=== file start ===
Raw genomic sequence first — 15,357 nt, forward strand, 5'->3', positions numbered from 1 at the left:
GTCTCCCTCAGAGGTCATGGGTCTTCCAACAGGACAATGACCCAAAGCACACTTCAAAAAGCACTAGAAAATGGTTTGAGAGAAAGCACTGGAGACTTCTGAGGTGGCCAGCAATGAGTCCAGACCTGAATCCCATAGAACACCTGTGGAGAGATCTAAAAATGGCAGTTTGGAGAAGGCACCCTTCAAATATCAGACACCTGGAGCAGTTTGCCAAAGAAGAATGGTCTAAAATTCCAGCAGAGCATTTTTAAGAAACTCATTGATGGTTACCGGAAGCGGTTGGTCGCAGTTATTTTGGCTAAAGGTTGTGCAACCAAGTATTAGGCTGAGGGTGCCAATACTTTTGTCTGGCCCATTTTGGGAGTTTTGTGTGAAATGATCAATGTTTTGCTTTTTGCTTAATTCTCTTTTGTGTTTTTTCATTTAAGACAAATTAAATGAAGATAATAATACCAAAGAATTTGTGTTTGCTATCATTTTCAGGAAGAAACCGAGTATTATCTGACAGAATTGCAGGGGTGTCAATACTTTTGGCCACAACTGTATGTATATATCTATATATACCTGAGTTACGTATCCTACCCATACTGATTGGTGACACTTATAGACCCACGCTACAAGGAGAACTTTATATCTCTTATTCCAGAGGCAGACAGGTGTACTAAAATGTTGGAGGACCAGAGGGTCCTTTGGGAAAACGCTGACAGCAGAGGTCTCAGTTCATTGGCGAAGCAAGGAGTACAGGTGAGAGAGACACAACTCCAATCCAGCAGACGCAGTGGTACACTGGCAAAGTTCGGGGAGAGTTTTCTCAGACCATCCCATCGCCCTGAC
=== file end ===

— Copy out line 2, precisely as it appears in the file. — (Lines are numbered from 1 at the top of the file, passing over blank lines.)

GTCTCCCTCAGAGGTCATGGGTCTTCCAACAGGACAATGACCCAAAGCACACTTCAAAAAGCACTAGAAAATGGTTTGAGAGAAAGCACTGGAGACTTCTGAGGTGGCCAGCAATGAGTCCAGACCTGAATCCCATAGAACACCTGTGGAGAGATCTAAAAATGGCAGTTTGGAGAAGGCACCCTTCAAATATCAGACACCTGGAGCAGTTTGCCAAAGAAGAATGGTCTAAAATTCCAGCAGAGCATTTTTAAGAAACTCATTGATGGTTACCGGAAGCGGTTGGTCGCAGTTATTTTGGCTAAAGGTTGTGCAACCAAGTATTAGGCTGAGGGTGCCAATACTTTTGTCTGGCCCATTTTGGGAGTTTTGTGTGAAATGATCAATGTTTTGCTTTTTGCTTAATTCTCTTTTGTGTTTTTTCATTTAAGACAAATTAAATGAAGATAATAATACCAAAGAATTTGTGTTTGCTATCATTTTCAGGAAGAAACCGAGTATTATCTGACAGAATTGCAGGGGTGTCAATACTTTTGGCCACAACTGTATGTATATATCTATATATACCTGAGTTACGTATCCTACCCATACTGATTGGTGACACTTATAGACCCACGCTACAAGGAGAACTTTATATCTCTTATTCCAGAGGCAGACAGGTGTACTAAAATGTTGGAGGACCAGAGGGTCCTTTGGGAAAACGCTGACAGCAGAGGTCTCAGTTCATTGGCGAAGCAAGGAGTACAGGTGAGAGAGACACAACTCCAATCCAGCAGACGCAGTGGTACACTGGCAAAGTTCGGGGAGAGTTTTCTCAGACCATCCCATCGCCCTGAC